...the gap between this plan and traditional Republican ideas is not very big. The Obama plan has a broad family resemblance to Mitt Romney's Massachusetts plan. It builds on ideas developed at the Heritage Foundation in the early 1990s that formed the basis for Republican counter-proposals to Clintoncare in 1993-1994.

Frum sez to his tea-partying confreres: Get over yourself! This bill will never be repealed.

And he sez this: "We followed the most radical voices in the party and the movement, and they led us to abject and irreversible defeat."

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unCivil Rights 

Foot soldiers for the Republican minority in Congress -- a devil's sabbath of tea partiers, birthers, racists, bigots -- invaded the Capitol yesterday. They chanted "faggot" at Rep. Barney Frank (D-Mass.). They chanted "nigger" at Reps. John Lewis (D-Ga.) and Andre Carson (D-Ind.), both members of the Congressional Black Caucus. Someone spit on Rep. Emanuel Cleaver (D-Mo.), another black legislator, and House Majority Whip Rep. James Clyburn (D-S.C.) said, "I have heard things today that I have not heard since March 15, 1960, when I was marching to get off the back of the bus."

That's just the slime that's gotten reported.

Yup. We shore do hope these fine specimens of humanity are the people who get control of our government!

At least one Republican member of Congress on the Sunday Morning Gasbag shows tried to excuse the behavior -- "Well, people are just so angry" -- without bothering to acknowledge that the misplaced rage has been artificially ginned up by a wealth of misinformation and outright lies spewed by leading Republicans and going back at least a year. Sarah Palin had her tongue all wrapped up in that. And Michele Bachmann. So did our own Rep. Virginia A. Foxx ("at least we Republicans won't be putting people to death like the Democrats!"). The gullible, the naive, the under-informed either fell for that bilge or find it convenient to hang their racism from those particular hat racks.

Haven't been personally enthusiastic about the Senate bill about to be passed, but I confess to being driven to root now for its passage, witnessing the desperation of Karl Rove on ABC this a.m. Rove was either severely over-caffeinated or showing the true panic of realizing a Democratic victory in this matter will damage his own ... shall we be generous and call it "his own legacy"? (His credibility was already as damaged as a Pinto in a roll-over.)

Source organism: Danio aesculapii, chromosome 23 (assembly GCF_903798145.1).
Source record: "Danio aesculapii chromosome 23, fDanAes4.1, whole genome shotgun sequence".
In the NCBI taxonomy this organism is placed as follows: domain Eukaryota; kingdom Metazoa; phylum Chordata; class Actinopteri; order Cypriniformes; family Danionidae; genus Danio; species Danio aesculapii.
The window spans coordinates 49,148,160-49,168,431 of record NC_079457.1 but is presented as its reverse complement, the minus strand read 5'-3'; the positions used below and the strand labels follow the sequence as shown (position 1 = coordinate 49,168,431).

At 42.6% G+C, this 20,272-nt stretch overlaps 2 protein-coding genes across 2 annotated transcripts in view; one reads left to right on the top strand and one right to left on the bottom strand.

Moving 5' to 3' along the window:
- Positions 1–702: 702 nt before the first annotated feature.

Or take the true creepy mendacity of the fake memo trotted out on the House floor by Rep. Scott Garrett (R-N.J.) yesterday. Unfortunately for Garrett, Rep. Anthony Weiner (D-N.Y.) also happened to be present, and he don't take no shit. Weiner called out Republicans for the lie, while our own Virginia Foxx tried futilely to come to Garrett's aid. Watch it.

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Friday, March 19, 2010

The World Tomorrow 

A foretaste of what North Carolina politics are going to look like, now that the U.S. Supreme Court has unleashed the power of corporations and other business interests to buy elections (in Citizens United v. FEC).

The end of land-use planning in this state, because real estate developers don't like it. Just for starters.


Talk to the Hand 

Congressman Heath Shuler (NC-11) sez he isn't influenced by who's giving him money.

The Asheville Citizen-Times reports that on March 4 Congressman Shuler was the beneficiary of a breakfast fundraiser at the offices of Patton Boggs, a super powerful Washington law firm that shills for the health care industry. "Patton Boggs represents ... Fortune 500 companies, major trade associations, insurers, physician and care providers, hospitals and pharmaceutical companies." They invited all their powerful lobbyist buddies to come on down for a bagel and cream cheese with Congressman Shuler. Don't you know they all whipped out those check books.

"We don't vote based on who's made contributions, never have," said Shuler's chief of staff, Hayden Rogers.

No, hanging out with those well groomed, expensively heeled "suits" would never sway the likes of Congressman Shuler. We're supposed to believe that (having not only fallen off the turnip truck yesterday but also having landed on our heads).

Footnote: There was some oo-ing and ah-ing last week among North Carolina organizers for OFA that Shuler had budged slightly, going from definitely against President Obama's (Senate) plan for health-insurance "reform" to "undecided." If we could discover within us any enthusiasm whatsoever for that Senate bill, we might be mildly inclined to cluck over that tiny morsel. It's not how Shuler ultimately votes that bothers us so much as his bland denial of the wholesale theft of democracy going on under his buttered toast.